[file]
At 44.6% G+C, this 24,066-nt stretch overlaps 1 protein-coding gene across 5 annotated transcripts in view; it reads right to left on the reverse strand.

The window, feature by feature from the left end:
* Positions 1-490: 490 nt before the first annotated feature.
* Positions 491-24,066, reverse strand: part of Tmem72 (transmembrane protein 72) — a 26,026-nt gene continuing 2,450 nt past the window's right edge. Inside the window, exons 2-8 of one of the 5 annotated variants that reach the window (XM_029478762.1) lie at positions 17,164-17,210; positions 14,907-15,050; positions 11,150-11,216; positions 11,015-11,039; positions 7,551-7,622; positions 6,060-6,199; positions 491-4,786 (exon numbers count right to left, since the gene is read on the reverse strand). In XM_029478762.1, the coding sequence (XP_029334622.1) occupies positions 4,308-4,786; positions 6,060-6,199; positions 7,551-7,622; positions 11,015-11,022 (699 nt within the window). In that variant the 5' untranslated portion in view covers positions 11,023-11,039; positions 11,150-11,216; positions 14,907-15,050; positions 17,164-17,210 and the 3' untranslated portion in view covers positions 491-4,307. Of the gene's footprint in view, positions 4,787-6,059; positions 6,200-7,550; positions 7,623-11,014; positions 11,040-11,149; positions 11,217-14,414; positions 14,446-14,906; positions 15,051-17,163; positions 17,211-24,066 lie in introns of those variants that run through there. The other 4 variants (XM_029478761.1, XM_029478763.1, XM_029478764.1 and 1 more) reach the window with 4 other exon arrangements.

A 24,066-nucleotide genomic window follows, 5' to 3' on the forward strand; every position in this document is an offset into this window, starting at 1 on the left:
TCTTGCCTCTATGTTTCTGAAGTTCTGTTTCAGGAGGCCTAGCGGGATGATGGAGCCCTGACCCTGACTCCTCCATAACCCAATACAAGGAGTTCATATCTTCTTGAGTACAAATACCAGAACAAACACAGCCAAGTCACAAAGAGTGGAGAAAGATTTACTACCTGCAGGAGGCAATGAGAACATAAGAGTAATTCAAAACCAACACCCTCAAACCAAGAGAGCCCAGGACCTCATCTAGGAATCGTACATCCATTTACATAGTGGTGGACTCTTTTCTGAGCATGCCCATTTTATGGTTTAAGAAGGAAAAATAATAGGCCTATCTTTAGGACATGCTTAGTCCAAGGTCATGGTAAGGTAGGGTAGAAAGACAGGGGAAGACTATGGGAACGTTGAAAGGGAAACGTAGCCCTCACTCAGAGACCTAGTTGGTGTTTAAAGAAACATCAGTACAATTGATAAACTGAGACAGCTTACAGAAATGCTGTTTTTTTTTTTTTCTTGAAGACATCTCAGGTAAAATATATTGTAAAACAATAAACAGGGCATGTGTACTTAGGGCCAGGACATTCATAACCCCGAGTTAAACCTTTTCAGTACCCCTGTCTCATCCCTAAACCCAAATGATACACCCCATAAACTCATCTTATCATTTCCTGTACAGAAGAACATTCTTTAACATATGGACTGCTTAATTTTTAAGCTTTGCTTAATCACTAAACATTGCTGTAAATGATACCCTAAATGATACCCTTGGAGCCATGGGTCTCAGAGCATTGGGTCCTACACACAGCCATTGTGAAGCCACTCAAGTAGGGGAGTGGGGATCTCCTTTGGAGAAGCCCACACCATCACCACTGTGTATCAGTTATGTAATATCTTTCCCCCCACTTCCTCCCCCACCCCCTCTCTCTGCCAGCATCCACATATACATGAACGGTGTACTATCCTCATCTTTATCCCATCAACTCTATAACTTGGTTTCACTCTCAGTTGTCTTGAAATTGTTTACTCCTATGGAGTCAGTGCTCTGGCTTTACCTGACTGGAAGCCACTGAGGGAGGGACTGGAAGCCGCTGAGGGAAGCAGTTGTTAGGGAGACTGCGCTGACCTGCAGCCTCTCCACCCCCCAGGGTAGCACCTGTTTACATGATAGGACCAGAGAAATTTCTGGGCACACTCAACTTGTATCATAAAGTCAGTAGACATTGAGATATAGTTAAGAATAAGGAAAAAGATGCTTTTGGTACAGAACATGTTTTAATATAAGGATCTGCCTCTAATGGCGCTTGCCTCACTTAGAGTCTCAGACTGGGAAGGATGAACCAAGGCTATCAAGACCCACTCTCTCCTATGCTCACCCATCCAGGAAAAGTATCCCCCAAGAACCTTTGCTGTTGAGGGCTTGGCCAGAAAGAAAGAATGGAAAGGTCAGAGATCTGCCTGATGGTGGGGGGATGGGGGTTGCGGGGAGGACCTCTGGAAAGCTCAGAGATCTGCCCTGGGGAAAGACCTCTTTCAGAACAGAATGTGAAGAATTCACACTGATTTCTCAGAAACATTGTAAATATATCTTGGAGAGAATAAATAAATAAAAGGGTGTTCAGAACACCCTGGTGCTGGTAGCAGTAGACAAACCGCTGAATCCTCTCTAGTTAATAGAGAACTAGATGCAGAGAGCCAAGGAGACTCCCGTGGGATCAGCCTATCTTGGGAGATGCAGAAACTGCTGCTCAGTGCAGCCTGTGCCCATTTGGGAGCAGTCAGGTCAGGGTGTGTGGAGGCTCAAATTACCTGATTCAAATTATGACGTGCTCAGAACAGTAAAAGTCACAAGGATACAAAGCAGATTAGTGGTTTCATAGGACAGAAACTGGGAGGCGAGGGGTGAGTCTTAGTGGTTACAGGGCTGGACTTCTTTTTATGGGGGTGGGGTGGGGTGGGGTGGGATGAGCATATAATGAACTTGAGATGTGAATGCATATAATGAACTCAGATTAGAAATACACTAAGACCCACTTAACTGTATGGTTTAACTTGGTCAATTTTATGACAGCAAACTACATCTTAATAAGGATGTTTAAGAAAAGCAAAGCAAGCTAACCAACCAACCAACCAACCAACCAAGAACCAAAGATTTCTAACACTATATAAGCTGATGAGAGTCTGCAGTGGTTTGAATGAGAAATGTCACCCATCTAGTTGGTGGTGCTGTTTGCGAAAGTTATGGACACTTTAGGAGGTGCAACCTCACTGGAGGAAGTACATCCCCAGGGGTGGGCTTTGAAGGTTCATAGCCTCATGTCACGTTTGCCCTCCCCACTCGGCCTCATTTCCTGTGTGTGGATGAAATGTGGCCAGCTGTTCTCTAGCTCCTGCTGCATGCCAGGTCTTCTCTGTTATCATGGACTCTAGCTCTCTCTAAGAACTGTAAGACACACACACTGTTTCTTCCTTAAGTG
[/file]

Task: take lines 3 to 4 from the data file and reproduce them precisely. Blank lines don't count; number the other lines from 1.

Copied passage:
* Positions 1-490: 490 nt before the first annotated feature.
* Positions 491-24,066, reverse strand: part of Tmem72 (transmembrane protein 72) — a 26,026-nt gene continuing 2,450 nt past the window's right edge. Inside the window, exons 2-8 of one of the 5 annotated variants that reach the window (XM_029478762.1) lie at positions 17,164-17,210; positions 14,907-15,050; positions 11,150-11,216; positions 11,015-11,039; positions 7,551-7,622; positions 6,060-6,199; positions 491-4,786 (exon numbers count right to left, since the gene is read on the reverse strand). In XM_029478762.1, the coding sequence (XP_029334622.1) occupies positions 4,308-4,786; positions 6,060-6,199; positions 7,551-7,622; positions 11,015-11,022 (699 nt within the window). In that variant the 5' untranslated portion in view covers positions 11,023-11,039; positions 11,150-11,216; positions 14,907-15,050; positions 17,164-17,210 and the 3' untranslated portion in view covers positions 491-4,307. Of the gene's footprint in view, positions 4,787-6,059; positions 6,200-7,550; positions 7,623-11,014; positions 11,040-11,149; positions 11,217-14,414; positions 14,446-14,906; positions 15,051-17,163; positions 17,211-24,066 lie in introns of those variants that run through there. The other 4 variants (XM_029478761.1, XM_029478763.1, XM_029478764.1 and 1 more) reach the window with 4 other exon arrangements.